Deerinwater's second argument on appeal is that OPM abused its discretion by promulgating a regulation that distinguishes between classes of disability retirement applicants. Deerinwater is pointing, of course, to the fact that 5 C.F.R. § 844.201(a)(1) states that a person who applies for disability retirement while still employed by the government must submit his or her application to the employing agency, but that a former employee's application is timely only if it is received by OPM within one year of separation.
Deerinwater was a former employee when she filed for disability benefits, and as to former employees the OPM regulation is entirely consistent with the statute. Both the regulation and the statute require that applications of former employees be filed with OPM within one year of separation.2 In Chevron U.S.A. Inc. v. Natural Resources Defense Council, Inc., 467 U.S. 837, 104 S.Ct. 2778, 81 L.Ed.2d 694 (1984), the Supreme Court stated that
[w]hen a court reviews an agency's construction of the statute which it administers, it is confronted with two questions. First, always, is the question whether Congress has directly spoken to the precise question at issue. If the intent of Congress is clear, that is the end of the matter; for the court, as well as the agency, must give effect to the unambiguously expressed intent of Congress.
Id. at 842-43, 104 S.Ct. at 2781. In this case, Congress has "directly spoken to the precise question at issue." The statute provides that a disability retirement application must be filed with OPM "before the employee ... is separated from the service or within 1 year thereafter." 5 U.S.C. § 8453. As far as former government employees are concerned, OPM's regulation, 5 C.F.R. § 844.201(a)(1), conforms precisely with 5 U.S.C. § 8453. It states that "[a] separated employee who submits an application to the former employing agency, rather than with OPM, will meet the filing deadline only if OPM receives the application from the agency within 1 year after the separation." In short, in promulgating the regulation it did, OPM "g[a]ve effect to the unambiguously expressed intent of Congress." See Highland Falls-Fort Montgomery Cent. School Dist. v. United States, 48 F.3d 1166, 1171 (Fed.Cir.) (Congress had "directly spoken" as to funding allocations for various entitlements through earmarks in the appropriations statutes, thus the Department of Education did not err by funding entitlements to the extent specified by the earmarks), cert. denied, --- U.S. ----, 116 S.Ct. 80, 133 L.Ed.2d 38 (1995). We reject Deerinwater's argument that OPM's regulation represents an abuse of discretion.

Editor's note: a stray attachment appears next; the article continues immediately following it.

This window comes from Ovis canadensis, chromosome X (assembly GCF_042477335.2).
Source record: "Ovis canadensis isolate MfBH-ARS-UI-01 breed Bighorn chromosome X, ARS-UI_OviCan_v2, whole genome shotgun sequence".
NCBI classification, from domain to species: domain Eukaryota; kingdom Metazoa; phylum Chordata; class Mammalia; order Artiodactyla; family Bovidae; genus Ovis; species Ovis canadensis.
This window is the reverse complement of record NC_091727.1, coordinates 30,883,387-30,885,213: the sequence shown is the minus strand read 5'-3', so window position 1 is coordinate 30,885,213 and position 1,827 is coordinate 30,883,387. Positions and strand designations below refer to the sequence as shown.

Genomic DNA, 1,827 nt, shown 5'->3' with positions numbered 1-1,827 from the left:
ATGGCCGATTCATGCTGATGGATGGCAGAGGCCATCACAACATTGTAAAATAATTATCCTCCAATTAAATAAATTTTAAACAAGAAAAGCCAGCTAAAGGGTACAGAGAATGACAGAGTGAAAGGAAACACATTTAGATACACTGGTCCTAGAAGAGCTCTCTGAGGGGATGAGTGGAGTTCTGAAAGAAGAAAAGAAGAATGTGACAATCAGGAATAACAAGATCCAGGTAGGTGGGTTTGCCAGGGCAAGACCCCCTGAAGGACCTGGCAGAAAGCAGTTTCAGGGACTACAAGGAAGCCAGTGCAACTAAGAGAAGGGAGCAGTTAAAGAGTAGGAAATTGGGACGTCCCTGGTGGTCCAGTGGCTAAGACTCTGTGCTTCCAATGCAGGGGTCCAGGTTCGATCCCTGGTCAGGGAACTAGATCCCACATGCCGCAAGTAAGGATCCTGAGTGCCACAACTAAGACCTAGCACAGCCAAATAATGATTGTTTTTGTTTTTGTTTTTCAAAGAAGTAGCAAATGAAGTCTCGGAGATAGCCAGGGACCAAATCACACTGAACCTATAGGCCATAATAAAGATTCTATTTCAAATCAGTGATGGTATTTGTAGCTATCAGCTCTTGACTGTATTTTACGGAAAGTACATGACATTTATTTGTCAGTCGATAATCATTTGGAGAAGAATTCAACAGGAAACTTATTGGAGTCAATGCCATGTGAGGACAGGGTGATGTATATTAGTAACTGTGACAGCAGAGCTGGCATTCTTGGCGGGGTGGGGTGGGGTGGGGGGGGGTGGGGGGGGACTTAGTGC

For the foregoing reasons, the decision of the Board sustaining OPM's reconsideration decision rejecting Deerinwater's application for disability retirement benefits as untimely filed is affirmed.
Each party shall bear its own costs.
PLAGER, Circuit Judge, concurring.
Because the opinion of the court is correct as a matter of law, I join it. A reader unfamiliar with the history of this kind of problem might rightly wonder at the harshness of a rule that says if you comply to the letter with the instructions of your employer's designated Employee Relations Specialist, you, not the employer, bear the risk that those instructions may be wrong and that you may be harmed as a result. In this case, Ms. Deerinwater did what her agency told her to do, and because the officer whose job it was to advise her correctly gave her wrong advice, she falls outside the time window the statute prescribes.
The explanation for this hard-to-explain result is found in the Supreme Court's decision in OPM v. Richmond, 496 U.S. 414, 110 S.Ct. 2465, 110 L.Ed.2d 387 (1990). We are without power to decide otherwise. The Richmond rule, however well reasoned as a legal construct, is not only harsh on citizens who reasonably rely on what government agents with apparent authority tell them, but it provides no incentive for the government to ever get it right. If a remedy for this kind of wrong is to be found, it lies with Congress to provide it.
The statute provides that the word "Office" means OPM. 5 U.S.C. § 8401(24) (1994). The mental incompetency provisions of the statute are not at issue in this case
Thus, this case does not involve a situation where the regulation and statute may conflict--i.e. a case where an employee filed a disability retirement application with the agency, as required by the regulation, but the agency then failed to forward the application to OPM within one year of the employee's subsequent separation